Psychology

Emotional Defense Mechanisms Human Understanding



Sarah Parrish's image for:
"Emotional Defense Mechanisms Human Understanding"
Caption: 
Location: 
Image by: 
©  

•  What is a defense mechanism?


A defense mechanism is a way of coping with criticism. It's a method we employ, sometimes without even being aware of it, that allows us to develop a thicker skin. There are some pitfalls involved in using emotional defense mechanisms, though. It's important to keep in mind that the walls we think give us security sometimes end up imprisoning us.


In many cases a defense mechanism kicks in when we predict we're about to be attacked. So how do we make these predictions?  We base our predictions off past experiences.  We guess based on what we know.  When these predictions and guesses turn out to be wrong our relationships suffer.  If you're always feeling as though you're going to be attacked, you'll be constantly employing emotional defense mechanisms, which can have deleterious consequences on relationships.


•  Why do we feel defensive?


We feel defensive when we get hurt. Sometimes we feel defensive before we get hurt, in which case we're simply guessing we're about to get hurt. Many times these guesses are wrong or based on a situation that is no longer true.


If, as a child, we were picked on for having a certain trait or mocked by an older sibling for being different from them, we might grow to develop sensitivity to whatever issue might have caused us to suffer in the past.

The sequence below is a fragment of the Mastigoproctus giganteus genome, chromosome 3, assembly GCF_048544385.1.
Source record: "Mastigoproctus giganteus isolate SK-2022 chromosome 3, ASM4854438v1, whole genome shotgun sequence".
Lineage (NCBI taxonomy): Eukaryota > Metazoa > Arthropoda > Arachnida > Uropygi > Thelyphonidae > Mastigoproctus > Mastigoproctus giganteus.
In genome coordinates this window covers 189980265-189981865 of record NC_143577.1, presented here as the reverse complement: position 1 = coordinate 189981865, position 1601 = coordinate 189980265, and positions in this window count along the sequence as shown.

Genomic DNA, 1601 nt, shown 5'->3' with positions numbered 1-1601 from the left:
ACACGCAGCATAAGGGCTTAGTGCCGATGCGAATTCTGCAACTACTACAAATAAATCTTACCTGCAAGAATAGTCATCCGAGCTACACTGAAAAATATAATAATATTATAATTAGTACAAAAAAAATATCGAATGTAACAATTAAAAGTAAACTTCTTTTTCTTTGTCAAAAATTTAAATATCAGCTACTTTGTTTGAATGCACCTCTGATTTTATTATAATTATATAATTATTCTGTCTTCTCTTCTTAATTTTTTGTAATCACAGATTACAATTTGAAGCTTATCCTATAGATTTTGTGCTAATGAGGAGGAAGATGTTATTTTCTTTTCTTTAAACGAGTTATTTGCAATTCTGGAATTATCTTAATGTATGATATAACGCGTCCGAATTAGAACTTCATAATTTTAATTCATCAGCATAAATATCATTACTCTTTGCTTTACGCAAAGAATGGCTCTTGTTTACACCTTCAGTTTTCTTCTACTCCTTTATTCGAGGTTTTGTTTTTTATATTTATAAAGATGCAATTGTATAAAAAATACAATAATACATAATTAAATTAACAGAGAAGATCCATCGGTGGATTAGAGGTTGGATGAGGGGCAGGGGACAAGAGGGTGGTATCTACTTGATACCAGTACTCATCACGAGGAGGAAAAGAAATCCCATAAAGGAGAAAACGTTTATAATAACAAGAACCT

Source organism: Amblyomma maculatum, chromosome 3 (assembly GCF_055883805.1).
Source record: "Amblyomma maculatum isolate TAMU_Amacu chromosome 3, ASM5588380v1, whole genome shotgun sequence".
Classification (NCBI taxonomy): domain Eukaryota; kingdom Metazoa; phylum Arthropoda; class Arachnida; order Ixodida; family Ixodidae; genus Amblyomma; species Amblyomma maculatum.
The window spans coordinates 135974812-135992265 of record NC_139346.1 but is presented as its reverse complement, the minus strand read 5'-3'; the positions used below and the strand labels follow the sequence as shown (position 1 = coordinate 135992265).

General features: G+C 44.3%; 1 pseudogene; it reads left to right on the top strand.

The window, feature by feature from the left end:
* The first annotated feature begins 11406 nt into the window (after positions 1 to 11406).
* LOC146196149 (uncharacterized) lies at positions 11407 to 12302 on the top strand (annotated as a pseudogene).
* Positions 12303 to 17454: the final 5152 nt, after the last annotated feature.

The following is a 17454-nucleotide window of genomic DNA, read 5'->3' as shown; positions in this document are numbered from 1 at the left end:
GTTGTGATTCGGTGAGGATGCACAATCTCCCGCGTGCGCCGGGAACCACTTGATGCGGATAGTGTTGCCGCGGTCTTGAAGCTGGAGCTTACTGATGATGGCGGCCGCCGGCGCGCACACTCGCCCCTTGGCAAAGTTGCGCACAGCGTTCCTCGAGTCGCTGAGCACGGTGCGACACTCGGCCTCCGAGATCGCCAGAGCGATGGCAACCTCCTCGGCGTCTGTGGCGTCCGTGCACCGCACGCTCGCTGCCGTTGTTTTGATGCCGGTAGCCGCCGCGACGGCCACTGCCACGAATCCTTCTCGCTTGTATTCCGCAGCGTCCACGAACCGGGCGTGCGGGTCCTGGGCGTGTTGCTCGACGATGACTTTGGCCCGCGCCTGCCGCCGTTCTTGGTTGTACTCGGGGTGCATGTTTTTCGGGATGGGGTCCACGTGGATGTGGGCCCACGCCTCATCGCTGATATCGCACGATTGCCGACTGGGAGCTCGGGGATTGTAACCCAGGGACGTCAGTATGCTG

•  How can emotional defense mechanisms be destructive?


If you predict you're going to get hurt, you might put up some psychological defenses. You'll probably become emotionally distant and for someone who is close to you, that might feel like a form of abandonment. Another emotional defense mechanism is to deploy a preemptive strike. That also doesn't work very well to form happy and functional relationships as it hurts people you're close to.


Emotional defense mechanisms can also cause lasting damage when they're employed too often.  This might happen in a long-term relationship that's constantly causing one person to feel as though they might be attacked.  This person might be putting up emotional defense mechanisms all the time and in doing so, they create a situation where the relationship survives, but in some cases it's better to let the relationship go to make room for a new one where the aforementioned person isn't always feeling like they might be attacked.


•  What good is an emotional defense mechanism? 


Emotional defense mechanisms aren't always bad.  In some cases they allow us to discredit someone who chooses to insult us. If you spend any length of time with someone you don't care to have a lasting relationship with and they say or do things that might cause you emotional grief, using an emotional defense mechanism like putting an emotional distance between the two of you can prevent them from being able to hurt you as much as they otherwise would.


The most important aspect of putting emotional defense mechanisms to use is the fact that sometimes they're helpful but it's rare.  Most of the time emotional defense mechanisms are subconsciously employed when we're feeling attacked or criticized and they work to cause more harm than good, sometimes in hurting another person we suspect of planning to hurt us.  Oftentimes, it's not the case at all and we end up causing another person a great deal of anguish through misunderstandings.


It's much better to use our heads than our hearts when it comes to defense mechanisms.  When we think about what we're about to do when we defend ourselves not only do we tend to defend ourselves better but we also tend to do just that defend ourselves and avoid necessarily offending someone else.

 

More about this author: Sarah Parrish

ARTICLE SOURCES AND CITATIONS